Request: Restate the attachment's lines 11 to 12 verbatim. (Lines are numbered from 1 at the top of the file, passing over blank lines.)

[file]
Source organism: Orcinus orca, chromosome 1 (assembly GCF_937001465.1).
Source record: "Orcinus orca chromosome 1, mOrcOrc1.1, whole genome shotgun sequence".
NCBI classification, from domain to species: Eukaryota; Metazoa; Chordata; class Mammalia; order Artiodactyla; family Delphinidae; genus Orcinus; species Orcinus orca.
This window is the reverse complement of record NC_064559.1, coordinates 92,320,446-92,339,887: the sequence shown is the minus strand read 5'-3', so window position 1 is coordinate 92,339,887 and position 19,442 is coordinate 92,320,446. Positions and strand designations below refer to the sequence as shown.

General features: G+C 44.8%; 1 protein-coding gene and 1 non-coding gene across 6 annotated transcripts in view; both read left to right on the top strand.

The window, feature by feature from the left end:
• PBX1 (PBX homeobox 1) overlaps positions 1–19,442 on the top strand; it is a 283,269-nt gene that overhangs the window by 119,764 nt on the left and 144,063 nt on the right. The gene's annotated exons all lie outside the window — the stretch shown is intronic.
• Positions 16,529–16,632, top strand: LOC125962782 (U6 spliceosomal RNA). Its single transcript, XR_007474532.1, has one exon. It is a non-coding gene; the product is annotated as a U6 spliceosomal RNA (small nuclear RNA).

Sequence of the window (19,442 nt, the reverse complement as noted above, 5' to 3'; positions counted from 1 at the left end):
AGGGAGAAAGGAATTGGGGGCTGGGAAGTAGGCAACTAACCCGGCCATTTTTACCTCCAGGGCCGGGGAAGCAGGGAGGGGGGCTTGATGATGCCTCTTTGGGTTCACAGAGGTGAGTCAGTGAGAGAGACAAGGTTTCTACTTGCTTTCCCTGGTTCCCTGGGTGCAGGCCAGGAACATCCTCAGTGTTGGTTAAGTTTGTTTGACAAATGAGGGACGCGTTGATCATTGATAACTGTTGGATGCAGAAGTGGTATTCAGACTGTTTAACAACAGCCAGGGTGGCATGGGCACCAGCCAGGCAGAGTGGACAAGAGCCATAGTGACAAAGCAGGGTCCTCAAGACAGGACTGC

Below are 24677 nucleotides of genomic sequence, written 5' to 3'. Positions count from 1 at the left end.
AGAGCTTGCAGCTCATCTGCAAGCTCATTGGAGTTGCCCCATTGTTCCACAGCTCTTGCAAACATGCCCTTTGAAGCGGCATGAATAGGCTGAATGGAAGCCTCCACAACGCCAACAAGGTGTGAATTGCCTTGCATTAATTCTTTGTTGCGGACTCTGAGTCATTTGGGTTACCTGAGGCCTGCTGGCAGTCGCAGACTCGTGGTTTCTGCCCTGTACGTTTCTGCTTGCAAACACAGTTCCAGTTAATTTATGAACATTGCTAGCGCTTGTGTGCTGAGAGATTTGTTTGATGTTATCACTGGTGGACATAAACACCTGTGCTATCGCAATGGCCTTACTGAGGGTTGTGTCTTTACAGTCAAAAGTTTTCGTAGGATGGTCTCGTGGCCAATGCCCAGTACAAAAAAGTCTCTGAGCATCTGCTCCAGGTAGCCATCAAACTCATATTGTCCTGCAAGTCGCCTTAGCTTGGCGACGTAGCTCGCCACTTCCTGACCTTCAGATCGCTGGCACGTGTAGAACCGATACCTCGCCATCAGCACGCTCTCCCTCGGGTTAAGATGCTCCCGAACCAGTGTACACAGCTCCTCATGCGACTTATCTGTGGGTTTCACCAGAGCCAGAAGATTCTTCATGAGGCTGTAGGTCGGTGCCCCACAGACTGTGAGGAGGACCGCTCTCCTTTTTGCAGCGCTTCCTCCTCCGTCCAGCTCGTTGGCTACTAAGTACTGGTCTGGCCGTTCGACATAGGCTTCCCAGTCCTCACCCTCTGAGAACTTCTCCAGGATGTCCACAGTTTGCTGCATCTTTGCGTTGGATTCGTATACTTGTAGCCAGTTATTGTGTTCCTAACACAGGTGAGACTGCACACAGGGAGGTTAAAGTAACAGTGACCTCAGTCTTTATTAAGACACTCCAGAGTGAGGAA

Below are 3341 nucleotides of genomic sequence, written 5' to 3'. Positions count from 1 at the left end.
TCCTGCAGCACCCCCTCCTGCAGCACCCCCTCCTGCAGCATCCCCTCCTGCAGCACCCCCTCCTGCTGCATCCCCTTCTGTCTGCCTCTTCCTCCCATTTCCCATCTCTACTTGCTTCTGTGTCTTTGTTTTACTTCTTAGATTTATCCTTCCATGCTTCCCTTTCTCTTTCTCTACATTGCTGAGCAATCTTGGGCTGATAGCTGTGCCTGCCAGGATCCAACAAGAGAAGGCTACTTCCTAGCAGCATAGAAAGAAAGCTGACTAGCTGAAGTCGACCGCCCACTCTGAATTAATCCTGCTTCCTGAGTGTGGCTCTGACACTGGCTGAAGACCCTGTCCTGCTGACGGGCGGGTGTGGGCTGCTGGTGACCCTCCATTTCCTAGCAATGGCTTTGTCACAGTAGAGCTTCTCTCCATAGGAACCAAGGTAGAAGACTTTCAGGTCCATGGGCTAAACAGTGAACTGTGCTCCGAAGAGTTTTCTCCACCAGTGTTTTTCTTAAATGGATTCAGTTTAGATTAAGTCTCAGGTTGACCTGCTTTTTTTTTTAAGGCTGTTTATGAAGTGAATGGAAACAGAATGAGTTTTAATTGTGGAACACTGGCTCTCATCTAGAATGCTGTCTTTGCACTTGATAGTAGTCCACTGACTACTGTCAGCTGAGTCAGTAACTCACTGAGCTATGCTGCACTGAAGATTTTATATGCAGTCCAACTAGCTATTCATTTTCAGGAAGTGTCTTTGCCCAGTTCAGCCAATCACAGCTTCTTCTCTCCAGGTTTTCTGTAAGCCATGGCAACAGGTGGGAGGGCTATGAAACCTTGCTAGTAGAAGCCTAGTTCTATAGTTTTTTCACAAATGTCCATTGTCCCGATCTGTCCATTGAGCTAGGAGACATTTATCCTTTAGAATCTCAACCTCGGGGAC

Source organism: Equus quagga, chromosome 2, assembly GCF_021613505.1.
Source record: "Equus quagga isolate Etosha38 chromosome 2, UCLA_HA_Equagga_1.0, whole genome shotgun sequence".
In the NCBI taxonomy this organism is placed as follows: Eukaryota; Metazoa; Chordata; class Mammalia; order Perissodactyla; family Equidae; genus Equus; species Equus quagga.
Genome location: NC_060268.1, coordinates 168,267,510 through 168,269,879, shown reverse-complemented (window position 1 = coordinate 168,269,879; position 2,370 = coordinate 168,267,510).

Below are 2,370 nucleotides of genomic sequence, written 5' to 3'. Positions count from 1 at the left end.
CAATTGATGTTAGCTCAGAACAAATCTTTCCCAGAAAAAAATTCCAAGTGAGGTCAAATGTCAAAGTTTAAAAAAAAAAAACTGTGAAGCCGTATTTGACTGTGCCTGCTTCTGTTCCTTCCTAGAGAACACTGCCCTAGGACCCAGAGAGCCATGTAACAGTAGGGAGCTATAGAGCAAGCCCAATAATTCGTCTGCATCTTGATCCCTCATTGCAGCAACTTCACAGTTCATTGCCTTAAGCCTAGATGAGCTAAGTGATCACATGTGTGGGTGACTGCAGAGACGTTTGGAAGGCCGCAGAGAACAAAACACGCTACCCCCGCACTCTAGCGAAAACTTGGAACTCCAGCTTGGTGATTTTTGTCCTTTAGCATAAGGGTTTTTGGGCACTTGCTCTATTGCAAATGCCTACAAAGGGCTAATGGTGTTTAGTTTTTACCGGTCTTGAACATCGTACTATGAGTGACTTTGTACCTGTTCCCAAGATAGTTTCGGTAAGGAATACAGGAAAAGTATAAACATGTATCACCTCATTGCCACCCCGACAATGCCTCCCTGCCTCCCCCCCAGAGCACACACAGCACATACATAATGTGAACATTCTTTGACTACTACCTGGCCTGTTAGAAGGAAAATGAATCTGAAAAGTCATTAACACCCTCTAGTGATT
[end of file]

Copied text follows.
Below are 24677 nucleotides of genomic sequence, written 5' to 3'. Positions count from 1 at the left end.
AGAGCTTGCAGCTCATCTGCAAGCTCATTGGAGTTGCCCCATTGTTCCACAGCTCTTGCAAACATGCCCTTTGAAGCGGCATGAATAGGCTGAATGGAAGCCTCCACAACGCCAACAAGGTGTGAATTGCCTTGCATTAATTCTTTGTTGCGGACTCTGAGTCATTTGGGTTACCTGAGGCCTGCTGGCAGTCGCAGACTCGTGGTTTCTGCCCTGTACGTTTCTGCTTGCAAACACAGTTCCAGTTAATTTATGAACATTGCTAGCGCTTGTGTGCTGAGAGATTTGTTTGATGTTATCACTGGTGGACATAAACACCTGTGCTATCGCAATGGCCTTACTGAGGGTTGTGTCTTTACAGTCAAAAGTTTTCGTAGGATGGTCTCGTGGCCAATGCCCAGTACAAAAAAGTCTCTGAGCATCTGCTCCAGGTAGCCATCAAACTCATATTGTCCTGCAAGTCGCCTTAGCTTGGCGACGTAGCTCGCCACTTCCTGACCTTCAGATCGCTGGCACGTGTAGAACCGATACCTCGCCATCAGCACGCTCTCCCTCGGGTTAAGATGCTCCCGAACCAGTGTACACAGCTCCTCATGCGACTTATCTGTGGGTTTCACCAGAGCCAGAAGATTCTTCATGAGGCTGTAGGTCGGTGCCCCACAGACTGTGAGGAGGACCGCTCTCCTTTTTGCAGCGCTTCCTCCTCCGTCCAGCTCGTTGGCTACTAAGTACTGGTCTGGCCGTTCGACATAGGCTTCCCAGTCCTCACCCTCTGAGAACTTCTCCAGGATGTCCACAGTTTGCTGCATCTTTGCGTTGGATTCGTATACTTGTAGCCAGTTATTGTGTTCCTAACACAGGTGAGACTGCACACAGGGAGGTTAAAGTAACAGTGACCTCAGTCTTTATTAAGACACTCCAGAGTGAGGAA